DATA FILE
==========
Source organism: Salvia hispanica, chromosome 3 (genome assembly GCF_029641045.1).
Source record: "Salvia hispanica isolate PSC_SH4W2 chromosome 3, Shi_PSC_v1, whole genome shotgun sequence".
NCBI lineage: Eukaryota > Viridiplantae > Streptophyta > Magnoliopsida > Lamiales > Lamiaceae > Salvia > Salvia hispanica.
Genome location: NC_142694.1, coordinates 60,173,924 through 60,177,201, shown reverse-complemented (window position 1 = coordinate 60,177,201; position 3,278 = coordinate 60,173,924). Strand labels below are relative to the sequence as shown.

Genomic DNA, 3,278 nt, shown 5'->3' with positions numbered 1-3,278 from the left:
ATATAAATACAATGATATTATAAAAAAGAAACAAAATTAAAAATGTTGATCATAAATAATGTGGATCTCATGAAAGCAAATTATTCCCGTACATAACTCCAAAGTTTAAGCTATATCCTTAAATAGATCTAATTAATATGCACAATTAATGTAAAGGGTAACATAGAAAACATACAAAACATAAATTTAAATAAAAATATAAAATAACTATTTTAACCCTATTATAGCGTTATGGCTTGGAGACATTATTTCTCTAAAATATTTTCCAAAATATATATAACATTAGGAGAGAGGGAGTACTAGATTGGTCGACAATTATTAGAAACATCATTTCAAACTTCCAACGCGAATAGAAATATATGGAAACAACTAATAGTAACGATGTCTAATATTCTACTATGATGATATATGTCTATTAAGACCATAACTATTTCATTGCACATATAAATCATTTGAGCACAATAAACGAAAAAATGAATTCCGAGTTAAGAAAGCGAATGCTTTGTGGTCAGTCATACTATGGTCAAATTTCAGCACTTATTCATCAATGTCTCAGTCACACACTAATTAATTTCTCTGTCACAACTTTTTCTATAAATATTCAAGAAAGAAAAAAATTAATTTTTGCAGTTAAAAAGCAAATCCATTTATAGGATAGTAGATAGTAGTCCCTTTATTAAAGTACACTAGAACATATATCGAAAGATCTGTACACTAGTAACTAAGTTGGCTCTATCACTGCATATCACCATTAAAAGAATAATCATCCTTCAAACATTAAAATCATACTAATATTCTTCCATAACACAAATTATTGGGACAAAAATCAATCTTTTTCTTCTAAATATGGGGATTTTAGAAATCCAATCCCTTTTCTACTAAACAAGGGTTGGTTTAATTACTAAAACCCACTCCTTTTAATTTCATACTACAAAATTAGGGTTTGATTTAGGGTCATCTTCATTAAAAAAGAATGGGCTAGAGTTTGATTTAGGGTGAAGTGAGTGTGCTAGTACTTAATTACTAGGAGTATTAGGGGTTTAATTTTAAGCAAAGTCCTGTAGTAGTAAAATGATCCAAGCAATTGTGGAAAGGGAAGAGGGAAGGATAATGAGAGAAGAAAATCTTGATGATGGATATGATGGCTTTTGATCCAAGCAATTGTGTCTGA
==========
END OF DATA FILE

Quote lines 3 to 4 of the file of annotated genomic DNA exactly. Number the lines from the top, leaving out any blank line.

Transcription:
NCBI lineage: Eukaryota > Viridiplantae > Streptophyta > Magnoliopsida > Lamiales > Lamiaceae > Salvia > Salvia hispanica.
Genome location: NC_142694.1, coordinates 60,173,924 through 60,177,201, shown reverse-complemented (window position 1 = coordinate 60,177,201; position 3,278 = coordinate 60,173,924). Strand labels below are relative to the sequence as shown.